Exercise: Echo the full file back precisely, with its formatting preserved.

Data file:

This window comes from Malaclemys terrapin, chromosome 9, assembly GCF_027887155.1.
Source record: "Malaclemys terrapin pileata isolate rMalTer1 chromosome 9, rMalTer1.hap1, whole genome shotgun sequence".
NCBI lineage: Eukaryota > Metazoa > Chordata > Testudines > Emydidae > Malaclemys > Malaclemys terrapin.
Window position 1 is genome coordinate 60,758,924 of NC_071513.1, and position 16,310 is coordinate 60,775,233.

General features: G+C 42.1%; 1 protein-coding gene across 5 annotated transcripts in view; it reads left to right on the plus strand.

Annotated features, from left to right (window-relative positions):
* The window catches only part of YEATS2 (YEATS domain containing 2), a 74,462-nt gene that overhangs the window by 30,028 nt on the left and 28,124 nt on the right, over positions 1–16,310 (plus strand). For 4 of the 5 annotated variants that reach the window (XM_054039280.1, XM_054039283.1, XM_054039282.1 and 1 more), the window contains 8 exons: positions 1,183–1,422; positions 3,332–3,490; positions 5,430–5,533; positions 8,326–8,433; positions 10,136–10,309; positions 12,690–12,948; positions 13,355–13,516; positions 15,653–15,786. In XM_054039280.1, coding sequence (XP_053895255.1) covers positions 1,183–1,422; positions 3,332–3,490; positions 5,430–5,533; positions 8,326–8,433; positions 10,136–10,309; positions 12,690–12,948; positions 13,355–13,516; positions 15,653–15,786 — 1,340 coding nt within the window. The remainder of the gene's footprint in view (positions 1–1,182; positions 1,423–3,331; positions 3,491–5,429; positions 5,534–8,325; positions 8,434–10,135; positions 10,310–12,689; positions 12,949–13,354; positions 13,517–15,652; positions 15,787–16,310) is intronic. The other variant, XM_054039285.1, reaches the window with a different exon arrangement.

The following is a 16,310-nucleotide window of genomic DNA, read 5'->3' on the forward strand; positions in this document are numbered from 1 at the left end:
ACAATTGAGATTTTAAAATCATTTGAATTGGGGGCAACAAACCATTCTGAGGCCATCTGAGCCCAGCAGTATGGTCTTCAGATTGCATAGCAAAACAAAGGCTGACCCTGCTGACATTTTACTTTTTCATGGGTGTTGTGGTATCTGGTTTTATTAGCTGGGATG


This window comes from Malaclemys terrapin, chromosome 9, assembly GCF_027887155.1.
Source record: "Malaclemys terrapin pileata isolate rMalTer1 chromosome 9, rMalTer1.hap1, whole genome shotgun sequence".
NCBI lineage: Eukaryota > Metazoa > Chordata > Testudines > Emydidae > Malaclemys > Malaclemys terrapin.
Window position 1 is genome coordinate 60,758,924 of NC_071513.1, and position 16,310 is coordinate 60,775,233.

General features: G+C 42.1%; 1 protein-coding gene across 5 annotated transcripts in view; it reads left to right on the plus strand.

Annotated features, from left to right (window-relative positions):
* The window catches only part of YEATS2 (YEATS domain containing 2), a 74,462-nt gene that overhangs the window by 30,028 nt on the left and 28,124 nt on the right, over positions 1–16,310 (plus strand). For 4 of the 5 annotated variants that reach the window (XM_054039280.1, XM_054039283.1, XM_054039282.1 and 1 more), the window contains 8 exons: positions 1,183–1,422; positions 3,332–3,490; positions 5,430–5,533; positions 8,326–8,433; positions 10,136–10,309; positions 12,690–12,948; positions 13,355–13,516; positions 15,653–15,786. In XM_054039280.1, coding sequence (XP_053895255.1) covers positions 1,183–1,422; positions 3,332–3,490; positions 5,430–5,533; positions 8,326–8,433; positions 10,136–10,309; positions 12,690–12,948; positions 13,355–13,516; positions 15,653–15,786 — 1,340 coding nt within the window. The remainder of the gene's footprint in view (positions 1–1,182; positions 1,423–3,331; positions 3,491–5,429; positions 5,534–8,325; positions 8,434–10,135; positions 10,310–12,689; positions 12,949–13,354; positions 13,517–15,652; positions 15,787–16,310) is intronic. The other variant, XM_054039285.1, reaches the window with a different exon arrangement.

The following is a 16,310-nucleotide window of genomic DNA, read 5'->3' on the forward strand; positions in this document are numbered from 1 at the left end:
ACAATTGAGATTTTAAAATCATTTGAATTGGGGGCAACAAACCATTCTGAGGCCATCTGAGCCCAGCAGTATGGTCTTCAGATTGCATAGCAAAACAAAGGCTGACCCTGCTGACATTTTACTTTTTCATGGGTGTTGTGGTATCTGGTTTTATTAGCTGGGATG